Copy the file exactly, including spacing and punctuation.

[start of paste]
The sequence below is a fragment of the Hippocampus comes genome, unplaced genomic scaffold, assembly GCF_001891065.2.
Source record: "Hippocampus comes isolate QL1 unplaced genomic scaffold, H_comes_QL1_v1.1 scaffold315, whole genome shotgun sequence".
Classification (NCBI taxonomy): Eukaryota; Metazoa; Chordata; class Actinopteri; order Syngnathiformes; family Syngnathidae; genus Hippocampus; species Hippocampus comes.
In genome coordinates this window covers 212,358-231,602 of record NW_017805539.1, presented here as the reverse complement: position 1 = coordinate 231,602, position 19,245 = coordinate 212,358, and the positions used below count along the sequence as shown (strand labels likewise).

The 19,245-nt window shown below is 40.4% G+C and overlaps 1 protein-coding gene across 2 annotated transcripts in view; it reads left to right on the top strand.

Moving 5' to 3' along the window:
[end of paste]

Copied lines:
The sequence below is a fragment of the Hippocampus comes genome, unplaced genomic scaffold, assembly GCF_001891065.2.
Source record: "Hippocampus comes isolate QL1 unplaced genomic scaffold, H_comes_QL1_v1.1 scaffold315, whole genome shotgun sequence".
Classification (NCBI taxonomy): Eukaryota; Metazoa; Chordata; class Actinopteri; order Syngnathiformes; family Syngnathidae; genus Hippocampus; species Hippocampus comes.
In genome coordinates this window covers 212,358-231,602 of record NW_017805539.1, presented here as the reverse complement: position 1 = coordinate 231,602, position 19,245 = coordinate 212,358, and the positions used below count along the sequence as shown (strand labels likewise).

The 19,245-nt window shown below is 40.4% G+C and overlaps 1 protein-coding gene across 2 annotated transcripts in view; it reads left to right on the top strand.

Moving 5' to 3' along the window: